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The Role of Citrullination in Inflammatory Bowel Disease

The Role of Citrullination in Inflammatory Bowel Disease: A Neglected Player in Triggering Inflammation and Fibrosis?

Gabriele Dragoni, Gert De Hertogh, Séverine Vermeire

Published Jan 2021, in the Journal of Inflammatory bowel diseases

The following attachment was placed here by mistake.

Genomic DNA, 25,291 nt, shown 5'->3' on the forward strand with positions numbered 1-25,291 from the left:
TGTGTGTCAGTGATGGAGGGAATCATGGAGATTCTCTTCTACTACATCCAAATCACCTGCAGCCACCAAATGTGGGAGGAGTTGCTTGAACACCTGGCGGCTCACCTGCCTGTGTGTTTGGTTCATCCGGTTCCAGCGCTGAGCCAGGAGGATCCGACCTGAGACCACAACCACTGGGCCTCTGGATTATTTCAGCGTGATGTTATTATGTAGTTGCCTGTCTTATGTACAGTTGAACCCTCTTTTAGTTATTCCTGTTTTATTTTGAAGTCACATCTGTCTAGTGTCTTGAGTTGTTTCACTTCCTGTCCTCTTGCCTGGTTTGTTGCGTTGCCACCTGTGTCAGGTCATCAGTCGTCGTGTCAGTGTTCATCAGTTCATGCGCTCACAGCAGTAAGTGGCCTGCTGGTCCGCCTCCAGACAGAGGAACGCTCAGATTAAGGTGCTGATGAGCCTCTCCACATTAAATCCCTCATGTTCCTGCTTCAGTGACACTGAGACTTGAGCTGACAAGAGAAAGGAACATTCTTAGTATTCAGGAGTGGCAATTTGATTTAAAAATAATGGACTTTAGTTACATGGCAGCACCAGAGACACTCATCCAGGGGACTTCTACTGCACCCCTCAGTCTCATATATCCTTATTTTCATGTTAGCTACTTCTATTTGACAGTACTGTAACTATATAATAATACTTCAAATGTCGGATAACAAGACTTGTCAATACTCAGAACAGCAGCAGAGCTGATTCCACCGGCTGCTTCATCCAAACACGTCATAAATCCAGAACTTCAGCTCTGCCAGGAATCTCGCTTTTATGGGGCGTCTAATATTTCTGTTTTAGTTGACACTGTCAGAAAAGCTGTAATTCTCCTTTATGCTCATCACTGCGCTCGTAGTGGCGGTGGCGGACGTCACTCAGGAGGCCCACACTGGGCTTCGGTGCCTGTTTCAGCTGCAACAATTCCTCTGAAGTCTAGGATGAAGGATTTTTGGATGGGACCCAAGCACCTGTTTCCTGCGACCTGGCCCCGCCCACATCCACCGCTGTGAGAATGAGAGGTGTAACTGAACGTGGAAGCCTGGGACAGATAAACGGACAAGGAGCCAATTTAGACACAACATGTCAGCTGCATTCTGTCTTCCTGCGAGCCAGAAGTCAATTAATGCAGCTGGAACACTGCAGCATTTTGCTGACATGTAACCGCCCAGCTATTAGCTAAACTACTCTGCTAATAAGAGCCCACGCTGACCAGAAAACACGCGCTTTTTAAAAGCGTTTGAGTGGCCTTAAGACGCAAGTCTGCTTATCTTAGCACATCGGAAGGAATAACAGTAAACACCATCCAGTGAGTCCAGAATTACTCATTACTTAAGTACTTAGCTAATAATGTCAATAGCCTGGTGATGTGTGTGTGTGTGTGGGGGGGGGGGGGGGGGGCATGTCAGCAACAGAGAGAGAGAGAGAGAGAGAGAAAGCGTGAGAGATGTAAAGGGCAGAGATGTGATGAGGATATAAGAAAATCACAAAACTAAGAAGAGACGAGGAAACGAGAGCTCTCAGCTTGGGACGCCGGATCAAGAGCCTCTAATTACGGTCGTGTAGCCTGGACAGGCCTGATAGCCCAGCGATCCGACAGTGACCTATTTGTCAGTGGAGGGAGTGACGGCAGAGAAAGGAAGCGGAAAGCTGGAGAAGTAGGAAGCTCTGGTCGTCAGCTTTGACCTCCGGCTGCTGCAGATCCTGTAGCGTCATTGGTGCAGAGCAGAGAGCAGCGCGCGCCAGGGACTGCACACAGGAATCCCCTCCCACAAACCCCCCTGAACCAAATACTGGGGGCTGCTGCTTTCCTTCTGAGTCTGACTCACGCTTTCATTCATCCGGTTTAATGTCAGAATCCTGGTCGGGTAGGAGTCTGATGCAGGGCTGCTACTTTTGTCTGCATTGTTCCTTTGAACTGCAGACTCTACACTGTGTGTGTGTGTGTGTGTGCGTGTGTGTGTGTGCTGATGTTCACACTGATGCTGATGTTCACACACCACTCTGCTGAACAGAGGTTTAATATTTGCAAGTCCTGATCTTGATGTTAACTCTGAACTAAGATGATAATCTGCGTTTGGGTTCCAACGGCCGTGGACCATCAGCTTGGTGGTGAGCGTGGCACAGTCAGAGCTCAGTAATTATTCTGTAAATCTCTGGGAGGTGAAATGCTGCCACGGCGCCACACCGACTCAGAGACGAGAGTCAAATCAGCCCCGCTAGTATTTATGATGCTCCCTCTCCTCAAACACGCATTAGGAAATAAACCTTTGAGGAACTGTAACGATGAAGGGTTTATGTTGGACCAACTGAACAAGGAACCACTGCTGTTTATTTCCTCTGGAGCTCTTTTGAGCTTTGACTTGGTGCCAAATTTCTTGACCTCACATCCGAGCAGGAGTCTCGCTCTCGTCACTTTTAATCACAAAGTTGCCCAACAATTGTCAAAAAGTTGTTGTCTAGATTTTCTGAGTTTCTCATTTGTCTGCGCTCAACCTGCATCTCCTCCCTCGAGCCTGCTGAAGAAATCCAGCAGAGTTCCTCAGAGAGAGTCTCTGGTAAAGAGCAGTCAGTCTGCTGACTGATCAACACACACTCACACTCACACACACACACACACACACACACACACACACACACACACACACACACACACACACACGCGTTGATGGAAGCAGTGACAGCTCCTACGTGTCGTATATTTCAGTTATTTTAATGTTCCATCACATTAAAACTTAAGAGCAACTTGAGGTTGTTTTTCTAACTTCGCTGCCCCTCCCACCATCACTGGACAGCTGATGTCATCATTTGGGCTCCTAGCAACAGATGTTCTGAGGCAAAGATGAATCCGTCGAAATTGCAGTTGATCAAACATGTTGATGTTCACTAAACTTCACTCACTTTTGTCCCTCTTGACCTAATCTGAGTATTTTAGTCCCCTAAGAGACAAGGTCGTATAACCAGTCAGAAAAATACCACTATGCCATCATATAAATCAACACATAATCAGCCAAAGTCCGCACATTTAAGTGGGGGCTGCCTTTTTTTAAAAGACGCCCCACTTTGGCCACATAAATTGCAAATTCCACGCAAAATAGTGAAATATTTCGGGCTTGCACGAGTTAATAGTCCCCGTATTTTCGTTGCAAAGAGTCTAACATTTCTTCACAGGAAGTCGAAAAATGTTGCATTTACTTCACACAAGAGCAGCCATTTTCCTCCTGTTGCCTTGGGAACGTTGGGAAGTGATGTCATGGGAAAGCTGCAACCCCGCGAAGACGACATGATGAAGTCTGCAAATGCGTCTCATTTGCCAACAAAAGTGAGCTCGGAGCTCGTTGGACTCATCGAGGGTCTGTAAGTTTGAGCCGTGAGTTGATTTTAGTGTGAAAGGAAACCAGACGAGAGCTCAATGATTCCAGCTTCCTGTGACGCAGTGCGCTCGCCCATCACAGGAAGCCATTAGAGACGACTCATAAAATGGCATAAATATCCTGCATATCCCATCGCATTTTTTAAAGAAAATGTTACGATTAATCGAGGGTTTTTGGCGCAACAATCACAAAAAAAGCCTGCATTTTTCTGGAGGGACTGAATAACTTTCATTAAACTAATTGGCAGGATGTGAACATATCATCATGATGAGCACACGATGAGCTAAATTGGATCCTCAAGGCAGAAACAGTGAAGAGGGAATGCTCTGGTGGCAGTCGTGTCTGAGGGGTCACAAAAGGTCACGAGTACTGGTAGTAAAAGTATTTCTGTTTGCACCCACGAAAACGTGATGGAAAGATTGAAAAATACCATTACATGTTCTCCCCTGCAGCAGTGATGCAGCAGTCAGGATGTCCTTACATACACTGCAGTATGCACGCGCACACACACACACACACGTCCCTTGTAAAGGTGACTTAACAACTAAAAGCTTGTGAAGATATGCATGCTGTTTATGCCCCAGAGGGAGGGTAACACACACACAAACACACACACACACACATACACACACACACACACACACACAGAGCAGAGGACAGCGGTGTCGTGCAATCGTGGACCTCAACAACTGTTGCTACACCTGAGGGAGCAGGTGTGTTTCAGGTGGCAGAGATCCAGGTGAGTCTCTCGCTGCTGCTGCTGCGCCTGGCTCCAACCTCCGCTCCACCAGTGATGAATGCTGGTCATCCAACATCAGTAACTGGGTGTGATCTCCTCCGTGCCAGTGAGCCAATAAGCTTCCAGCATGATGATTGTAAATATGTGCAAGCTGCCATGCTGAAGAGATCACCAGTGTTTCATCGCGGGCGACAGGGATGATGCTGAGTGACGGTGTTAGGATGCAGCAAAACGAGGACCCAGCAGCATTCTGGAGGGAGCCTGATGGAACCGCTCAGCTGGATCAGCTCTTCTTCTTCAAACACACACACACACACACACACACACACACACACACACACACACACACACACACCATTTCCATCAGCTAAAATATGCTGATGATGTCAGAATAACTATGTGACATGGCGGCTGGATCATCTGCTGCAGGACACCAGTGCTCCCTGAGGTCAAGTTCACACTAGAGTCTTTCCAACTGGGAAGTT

Citrullination is a posttranslational modification of proteins mediated by a specific family of enzymes called peptidylarginine deiminases (PAD). Dysregulation of these enzymes is involved in the etiology of various diseases, from cancer to autoimmune disorders. In inflammatory bowel disease (IBD), data for a role of citrullination in the disease process are starting to accumulate at different experimental levels including gene expression analyses, RNA, and protein quantifications. Most data have been generated in ulcerative colitis, but data in Crohn disease are lacking so far. In addition, the citrullination of histones is the fundamental process promoting inflammation through the formation of neutrophil extracellular traps (NETs). Interestingly, NETs have also been shown to activate fibroblasts into myofibroblasts in fibrotic interstitial lung disease. Therefore, citrullination merits more thorough study in the bowel to determine its role in driving disease complications such as fibrosis. In this review we describe the process of citrullination and the different players in this pathway, the role of citrullination in autoimmunity with a special focus on IBD, the emerging role for citrullination and NETs in triggering fibrosis, and, finally, how this process could be therapeutically targeted.


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